allows you to define actions to be taken if you click on any of the
9 miniature buttons within the display.
The bottom one shows the current phase of the moon. It's provided by
the Window Maker wmmoonclock dockapp. Clicking on the moon image
with the left-mouse button will allow you to step through more
displays, each showing additional information about the moon.
The wmbutton dockapp is more powerful than first appears. Each
miniature button may be programmed to launch up to 3 different applications,
depending upon which mouse button is clicked. This little dockapp is the
smallest method I've found in both size and resource requirement for adding
clickable buttons for launching applications.
Another Fluxbox Variation With Wmdrawer
At left you see another option for adding clickable icons to Fluxbox,
again with little added resource requirement. Notice the different look of
the slit at the upper-right portion of the screen.
Here's the slit display in full size. Again you may notice
the wmtime clock display. Below that is a penguin that is the
display of a Window Maker dockapp called wmdrawer.
When you click on the penguin, the drawer opens to display as many icons as
you've defined. Clicking on one will launch its associated application.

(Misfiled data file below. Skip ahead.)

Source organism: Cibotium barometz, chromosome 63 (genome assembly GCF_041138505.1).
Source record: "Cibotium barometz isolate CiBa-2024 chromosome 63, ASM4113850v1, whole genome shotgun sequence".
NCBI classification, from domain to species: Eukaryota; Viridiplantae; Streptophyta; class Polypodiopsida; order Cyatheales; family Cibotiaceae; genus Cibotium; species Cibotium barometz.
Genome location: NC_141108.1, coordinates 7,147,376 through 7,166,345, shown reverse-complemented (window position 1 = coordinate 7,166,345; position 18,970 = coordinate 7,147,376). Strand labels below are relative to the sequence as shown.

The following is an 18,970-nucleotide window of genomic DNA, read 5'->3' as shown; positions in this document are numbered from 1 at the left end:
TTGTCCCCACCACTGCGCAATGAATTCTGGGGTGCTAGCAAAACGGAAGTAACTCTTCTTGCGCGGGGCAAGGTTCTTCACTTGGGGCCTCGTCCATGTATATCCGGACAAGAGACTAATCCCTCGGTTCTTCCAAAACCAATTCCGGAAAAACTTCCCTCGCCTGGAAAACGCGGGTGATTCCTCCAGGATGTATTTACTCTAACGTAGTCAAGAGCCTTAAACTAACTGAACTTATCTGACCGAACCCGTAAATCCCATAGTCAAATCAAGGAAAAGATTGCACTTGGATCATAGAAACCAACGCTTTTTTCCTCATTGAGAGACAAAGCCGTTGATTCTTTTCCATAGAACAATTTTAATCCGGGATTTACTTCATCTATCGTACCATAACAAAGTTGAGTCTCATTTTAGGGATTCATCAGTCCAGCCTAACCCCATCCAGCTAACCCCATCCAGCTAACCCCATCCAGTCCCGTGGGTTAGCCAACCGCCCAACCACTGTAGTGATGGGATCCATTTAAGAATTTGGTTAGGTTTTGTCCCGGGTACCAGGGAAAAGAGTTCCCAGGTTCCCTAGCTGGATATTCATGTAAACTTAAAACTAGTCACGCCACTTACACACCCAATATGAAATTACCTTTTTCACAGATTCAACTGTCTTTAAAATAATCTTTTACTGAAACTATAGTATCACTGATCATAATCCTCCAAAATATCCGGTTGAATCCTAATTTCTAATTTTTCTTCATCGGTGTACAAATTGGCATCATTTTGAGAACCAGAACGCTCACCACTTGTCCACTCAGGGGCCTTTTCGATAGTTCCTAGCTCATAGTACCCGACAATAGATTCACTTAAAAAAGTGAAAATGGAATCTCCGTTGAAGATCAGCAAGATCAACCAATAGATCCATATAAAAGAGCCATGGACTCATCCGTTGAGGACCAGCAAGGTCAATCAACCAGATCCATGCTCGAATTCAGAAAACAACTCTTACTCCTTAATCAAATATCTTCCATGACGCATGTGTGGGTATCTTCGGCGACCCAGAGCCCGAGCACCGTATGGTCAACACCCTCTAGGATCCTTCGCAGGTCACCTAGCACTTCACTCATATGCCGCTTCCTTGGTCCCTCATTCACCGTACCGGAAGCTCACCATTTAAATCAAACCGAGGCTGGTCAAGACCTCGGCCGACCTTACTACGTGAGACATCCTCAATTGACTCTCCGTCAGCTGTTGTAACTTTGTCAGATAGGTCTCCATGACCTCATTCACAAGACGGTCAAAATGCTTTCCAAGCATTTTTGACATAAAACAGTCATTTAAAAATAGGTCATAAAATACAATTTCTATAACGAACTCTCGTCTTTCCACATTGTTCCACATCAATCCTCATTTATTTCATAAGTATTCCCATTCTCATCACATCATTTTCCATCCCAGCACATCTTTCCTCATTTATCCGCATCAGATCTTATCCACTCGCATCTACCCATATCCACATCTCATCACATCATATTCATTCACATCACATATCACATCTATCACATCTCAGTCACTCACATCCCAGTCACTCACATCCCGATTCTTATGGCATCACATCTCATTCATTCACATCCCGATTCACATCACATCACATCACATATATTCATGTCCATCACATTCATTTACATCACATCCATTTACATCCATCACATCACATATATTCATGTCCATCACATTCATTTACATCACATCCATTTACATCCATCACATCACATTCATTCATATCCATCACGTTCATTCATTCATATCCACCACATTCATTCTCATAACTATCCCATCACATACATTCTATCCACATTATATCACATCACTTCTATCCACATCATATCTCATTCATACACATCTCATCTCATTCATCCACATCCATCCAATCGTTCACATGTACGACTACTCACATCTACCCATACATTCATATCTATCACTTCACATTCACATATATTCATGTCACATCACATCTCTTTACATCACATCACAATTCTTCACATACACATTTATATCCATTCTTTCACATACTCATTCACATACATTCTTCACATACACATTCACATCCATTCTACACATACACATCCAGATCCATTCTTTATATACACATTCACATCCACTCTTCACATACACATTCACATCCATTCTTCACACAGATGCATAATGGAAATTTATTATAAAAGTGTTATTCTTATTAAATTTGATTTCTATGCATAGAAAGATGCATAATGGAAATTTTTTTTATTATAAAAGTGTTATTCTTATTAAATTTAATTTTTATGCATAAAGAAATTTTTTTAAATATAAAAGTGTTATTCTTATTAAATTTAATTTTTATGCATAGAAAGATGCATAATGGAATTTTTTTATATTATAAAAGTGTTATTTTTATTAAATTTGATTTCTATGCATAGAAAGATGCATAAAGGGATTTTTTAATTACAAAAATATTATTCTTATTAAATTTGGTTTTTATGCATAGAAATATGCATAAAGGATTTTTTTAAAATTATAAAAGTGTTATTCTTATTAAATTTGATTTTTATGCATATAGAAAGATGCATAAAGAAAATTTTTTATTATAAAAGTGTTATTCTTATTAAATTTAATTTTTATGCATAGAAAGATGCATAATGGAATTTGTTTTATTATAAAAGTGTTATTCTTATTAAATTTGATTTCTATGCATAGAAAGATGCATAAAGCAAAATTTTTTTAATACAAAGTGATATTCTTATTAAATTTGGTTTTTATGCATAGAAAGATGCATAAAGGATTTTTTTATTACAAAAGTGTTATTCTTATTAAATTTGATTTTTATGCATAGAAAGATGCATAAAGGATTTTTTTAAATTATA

Hovering over one will display a user-defined reminder of what the application
You define the buttons and associated applications in a file named
.wmdrawerrc in your home directory. It uses only slightly more resource
than the wmbutton utility, and much less than idesk.
Once an application icon is clicked, the drawer withdraws, leaving only
the penguin image.
Hopefully this review and tutorial has given you some idea of the look and
feel of Fluxbox. It is small, fast, configurable, and reliable. While I
normally use Fvwm, Fluxbox is a top contender for my attention. On my
Laptop, I use Fluxbox and Ratpoison as my two window managers.
My old laptop has a built-in mouse that has given up the ghost. I use
an external thumb-mouse to replace it, but avoid the mouse whenever I can.
This is quite possible with Fluxbox because of the extensive capability
of defining shortcut keys in the .fluxbox/keys file.
If you have any resource limitations, or are like me and just don't
feel comfortable wasting resources on a computer interface, then I
recommend that you give Fluxbox a look.